Thomas Thayer of Tri-North Builders, Isthmus Indies "Dynamic Developer" honoree.
The ceremony for the inaugural Isthmus Independent Business Awards, held at Eldorado Grill on Monday evening, felt like a quintessential Madison event: genial and informal, with a streak of eccentricity as well as an urgency about saving the world. After margaritas, that is.
And why wouldn't the Indies be a quintessentially local event? Sponsored by Isthmus and Heartland Credit Union, with an assist from Dane Buy Local, the awards were created to honor quintessentially local businesses. The eight winners are dedicated to the principles of innovation, sustainability and community, and all took a turn at the podium to express adoration for a city and a county that share those values.
Did I mention the margaritas? Eldorado's Kevin Tubb laid out a Southwestern feast, and the restaurant provided a cozy setting for a brief ceremony and friendly mingling before and after. Isthmus' associate publisher, Linda Baldwin, introduced winners Carol "Orange" Schroeder of Orange Tree Imports; Anya Firszt of the Willy Street Co-op; Thomas Thayer of Tri-North Builders; Rick Cathcart of SCRAM! Couriers; Bryan Chan of SupraNet Communications; Rev. Gene Ferrara of the Center for Conscious Living; Tom Linfield, an artist who donates his work for community projects; and Barry Levenson, founder of the whimsical National Mustard Museum.
Levenson, who won the Market Spark award for his innovative practices, ended his remarks by singing a song about mustard set to the tune of "On, Wisconsin." Earlier, he explained to me that his archenemy was ketchup. You can't accuse him of taking his prestigious new award too seriously.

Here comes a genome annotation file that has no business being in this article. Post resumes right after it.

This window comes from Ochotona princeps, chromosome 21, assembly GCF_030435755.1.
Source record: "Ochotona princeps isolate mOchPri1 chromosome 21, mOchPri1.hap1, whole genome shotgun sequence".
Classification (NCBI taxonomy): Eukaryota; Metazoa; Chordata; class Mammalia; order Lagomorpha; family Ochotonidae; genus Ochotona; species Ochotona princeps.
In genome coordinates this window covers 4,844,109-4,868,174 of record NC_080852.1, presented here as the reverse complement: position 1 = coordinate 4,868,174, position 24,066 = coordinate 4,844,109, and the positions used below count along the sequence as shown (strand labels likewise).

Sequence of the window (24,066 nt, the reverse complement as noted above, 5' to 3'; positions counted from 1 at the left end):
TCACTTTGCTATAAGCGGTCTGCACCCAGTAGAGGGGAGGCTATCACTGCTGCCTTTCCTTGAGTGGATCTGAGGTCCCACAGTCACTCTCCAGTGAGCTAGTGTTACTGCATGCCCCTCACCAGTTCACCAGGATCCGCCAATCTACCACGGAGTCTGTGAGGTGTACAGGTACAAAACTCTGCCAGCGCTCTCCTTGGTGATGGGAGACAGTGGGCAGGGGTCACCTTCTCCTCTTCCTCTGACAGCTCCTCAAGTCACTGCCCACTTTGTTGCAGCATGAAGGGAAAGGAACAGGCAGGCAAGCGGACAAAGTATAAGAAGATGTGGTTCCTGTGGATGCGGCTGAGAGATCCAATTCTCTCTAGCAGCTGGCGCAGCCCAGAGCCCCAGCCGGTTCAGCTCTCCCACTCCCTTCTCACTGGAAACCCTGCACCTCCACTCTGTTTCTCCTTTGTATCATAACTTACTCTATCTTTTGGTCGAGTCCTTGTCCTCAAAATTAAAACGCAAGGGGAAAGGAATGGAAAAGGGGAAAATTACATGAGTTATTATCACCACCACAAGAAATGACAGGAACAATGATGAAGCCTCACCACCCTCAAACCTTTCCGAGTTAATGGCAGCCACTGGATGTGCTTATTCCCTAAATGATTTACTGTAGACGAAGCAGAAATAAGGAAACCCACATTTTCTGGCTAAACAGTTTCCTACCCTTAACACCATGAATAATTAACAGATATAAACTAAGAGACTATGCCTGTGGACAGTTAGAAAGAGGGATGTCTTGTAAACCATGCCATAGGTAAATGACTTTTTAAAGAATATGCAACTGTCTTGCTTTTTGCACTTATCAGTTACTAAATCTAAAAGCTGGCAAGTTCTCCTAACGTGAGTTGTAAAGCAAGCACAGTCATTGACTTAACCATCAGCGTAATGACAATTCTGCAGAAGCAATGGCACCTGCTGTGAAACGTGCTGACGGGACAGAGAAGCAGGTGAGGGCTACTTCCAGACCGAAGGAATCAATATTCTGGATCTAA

By contrast, Bryan Chan, winner of the forward-looking Dane and Beyond award, spoke with touching earnestness of his commitment to Madison. His local philanthropic heroes -- the Goodman brothers, Jerry Frautschi, Pleasant Rowland have given him something to shoot for. "If I can help inspire others to go out there and help make this community even better," he said, "that to me is worth doing."
Rev. Gene Ferrara won the Bridge Builder award for bringing people together, and he certainly didn't take the night off. "It's when we come together and come to know each other that it gets harder and harder to hate each other," he told me. "I think that's the next step for our planet -- to get over the barriers that keep people from seeing each other as human beings."
Orange Schroeder won the Neighborhood Notable award for leadership, and fittingly, she delivered the line of the night. I suggest the Indie organizers emblazon this phrase on next year's plaques:
"Cooperation brings much more strength than individualism."